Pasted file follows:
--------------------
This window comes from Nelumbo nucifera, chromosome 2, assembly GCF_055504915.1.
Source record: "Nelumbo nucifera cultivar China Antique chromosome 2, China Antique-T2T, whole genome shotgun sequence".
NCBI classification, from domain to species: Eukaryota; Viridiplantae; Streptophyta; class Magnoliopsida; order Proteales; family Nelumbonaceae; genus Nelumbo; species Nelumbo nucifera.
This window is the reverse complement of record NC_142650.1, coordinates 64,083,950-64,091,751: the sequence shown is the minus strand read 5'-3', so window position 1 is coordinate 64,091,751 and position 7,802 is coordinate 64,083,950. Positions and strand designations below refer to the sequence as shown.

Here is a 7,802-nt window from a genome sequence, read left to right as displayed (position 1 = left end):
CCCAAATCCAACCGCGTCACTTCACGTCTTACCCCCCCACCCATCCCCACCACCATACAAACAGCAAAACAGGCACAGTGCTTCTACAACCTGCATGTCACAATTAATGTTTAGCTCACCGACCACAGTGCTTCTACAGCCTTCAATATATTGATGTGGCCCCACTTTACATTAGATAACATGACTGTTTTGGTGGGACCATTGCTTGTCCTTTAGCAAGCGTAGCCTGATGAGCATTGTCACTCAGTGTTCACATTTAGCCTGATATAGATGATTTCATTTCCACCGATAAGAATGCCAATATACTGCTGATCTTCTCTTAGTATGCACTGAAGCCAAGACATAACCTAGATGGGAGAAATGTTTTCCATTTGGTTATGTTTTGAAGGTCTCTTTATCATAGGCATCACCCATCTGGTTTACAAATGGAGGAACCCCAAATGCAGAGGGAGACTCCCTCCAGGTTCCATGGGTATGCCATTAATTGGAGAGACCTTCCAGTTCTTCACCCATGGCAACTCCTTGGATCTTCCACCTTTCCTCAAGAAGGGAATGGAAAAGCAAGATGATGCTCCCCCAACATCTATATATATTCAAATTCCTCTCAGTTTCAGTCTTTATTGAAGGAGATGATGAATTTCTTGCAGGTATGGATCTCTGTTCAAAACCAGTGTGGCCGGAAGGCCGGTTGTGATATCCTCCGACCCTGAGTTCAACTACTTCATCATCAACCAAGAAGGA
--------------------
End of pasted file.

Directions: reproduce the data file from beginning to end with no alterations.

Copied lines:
This window comes from Nelumbo nucifera, chromosome 2, assembly GCF_055504915.1.
Source record: "Nelumbo nucifera cultivar China Antique chromosome 2, China Antique-T2T, whole genome shotgun sequence".
NCBI classification, from domain to species: Eukaryota; Viridiplantae; Streptophyta; class Magnoliopsida; order Proteales; family Nelumbonaceae; genus Nelumbo; species Nelumbo nucifera.
This window is the reverse complement of record NC_142650.1, coordinates 64,083,950-64,091,751: the sequence shown is the minus strand read 5'-3', so window position 1 is coordinate 64,091,751 and position 7,802 is coordinate 64,083,950. Positions and strand designations below refer to the sequence as shown.

Here is a 7,802-nt window from a genome sequence, read left to right as displayed (position 1 = left end):
CCCAAATCCAACCGCGTCACTTCACGTCTTACCCCCCCACCCATCCCCACCACCATACAAACAGCAAAACAGGCACAGTGCTTCTACAACCTGCATGTCACAATTAATGTTTAGCTCACCGACCACAGTGCTTCTACAGCCTTCAATATATTGATGTGGCCCCACTTTACATTAGATAACATGACTGTTTTGGTGGGACCATTGCTTGTCCTTTAGCAAGCGTAGCCTGATGAGCATTGTCACTCAGTGTTCACATTTAGCCTGATATAGATGATTTCATTTCCACCGATAAGAATGCCAATATACTGCTGATCTTCTCTTAGTATGCACTGAAGCCAAGACATAACCTAGATGGGAGAAATGTTTTCCATTTGGTTATGTTTTGAAGGTCTCTTTATCATAGGCATCACCCATCTGGTTTACAAATGGAGGAACCCCAAATGCAGAGGGAGACTCCCTCCAGGTTCCATGGGTATGCCATTAATTGGAGAGACCTTCCAGTTCTTCACCCATGGCAACTCCTTGGATCTTCCACCTTTCCTCAAGAAGGGAATGGAAAAGCAAGATGATGCTCCCCCAACATCTATATATATTCAAATTCCTCTCAGTTTCAGTCTTTATTGAAGGAGATGATGAATTTCTTGCAGGTATGGATCTCTGTTCAAAACCAGTGTGGCCGGAAGGCCGGTTGTGATATCCTCCGACCCTGAGTTCAACTACTTCATCATCAACCAAGAAGGA